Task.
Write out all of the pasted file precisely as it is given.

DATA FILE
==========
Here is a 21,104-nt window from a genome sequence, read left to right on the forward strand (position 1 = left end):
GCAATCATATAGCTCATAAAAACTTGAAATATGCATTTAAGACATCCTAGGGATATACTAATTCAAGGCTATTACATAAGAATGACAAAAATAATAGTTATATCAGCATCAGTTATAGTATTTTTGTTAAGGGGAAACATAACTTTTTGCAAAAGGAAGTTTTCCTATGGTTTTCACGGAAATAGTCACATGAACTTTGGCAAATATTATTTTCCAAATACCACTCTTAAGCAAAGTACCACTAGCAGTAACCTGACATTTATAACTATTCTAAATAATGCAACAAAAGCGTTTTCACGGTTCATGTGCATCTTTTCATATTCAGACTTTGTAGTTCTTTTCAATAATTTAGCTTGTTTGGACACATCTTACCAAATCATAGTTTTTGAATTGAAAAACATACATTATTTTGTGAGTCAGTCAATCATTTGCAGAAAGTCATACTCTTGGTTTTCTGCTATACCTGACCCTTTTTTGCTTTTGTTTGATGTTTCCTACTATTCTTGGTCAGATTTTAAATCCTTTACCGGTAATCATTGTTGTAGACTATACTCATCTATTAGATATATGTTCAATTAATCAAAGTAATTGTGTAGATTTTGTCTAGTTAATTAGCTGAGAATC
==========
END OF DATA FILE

Here is a 21,104-nt window from a genome sequence, read left to right on the forward strand (position 1 = left end):
GCAATCATATAGCTCATAAAAACTTGAAATATGCATTTAAGACATCCTAGGGATATACTAATTCAAGGCTATTACATAAGAATGACAAAAATAATAGTTATATCAGCATCAGTTATAGTATTTTTGTTAAGGGGAAACATAACTTTTTGCAAAAGGAAGTTTTCCTATGGTTTTCACGGAAATAGTCACATGAACTTTGGCAAATATTATTTTCCAAATACCACTCTTAAGCAAAGTACCACTAGCAGTAACCTGACATTTATAACTATTCTAAATAATGCAACAAAAGCGTTTTCACGGTTCATGTGCATCTTTTCATATTCAGACTTTGTAGTTCTTTTCAATAATTTAGCTTGTTTGGACACATCTTACCAAATCATAGTTTTTGAATTGAAAAACATACATTATTTTGTGAGTCAGTCAATCATTTGCAGAAAGTCATACTCTTGGTTTTCTGCTATACCTGACCCTTTTTTGCTTTTGTTTGATGTTTCCTACTATTCTTGGTCAGATTTTAAATCCTTTACCGGTAATCATTGTTGTAGACTATACTCATCTATTAGATATATGTTCAATTAATCAAAGTAATTGTGTAGATTTTGTCTAGTTAATTAGCTGAGAATC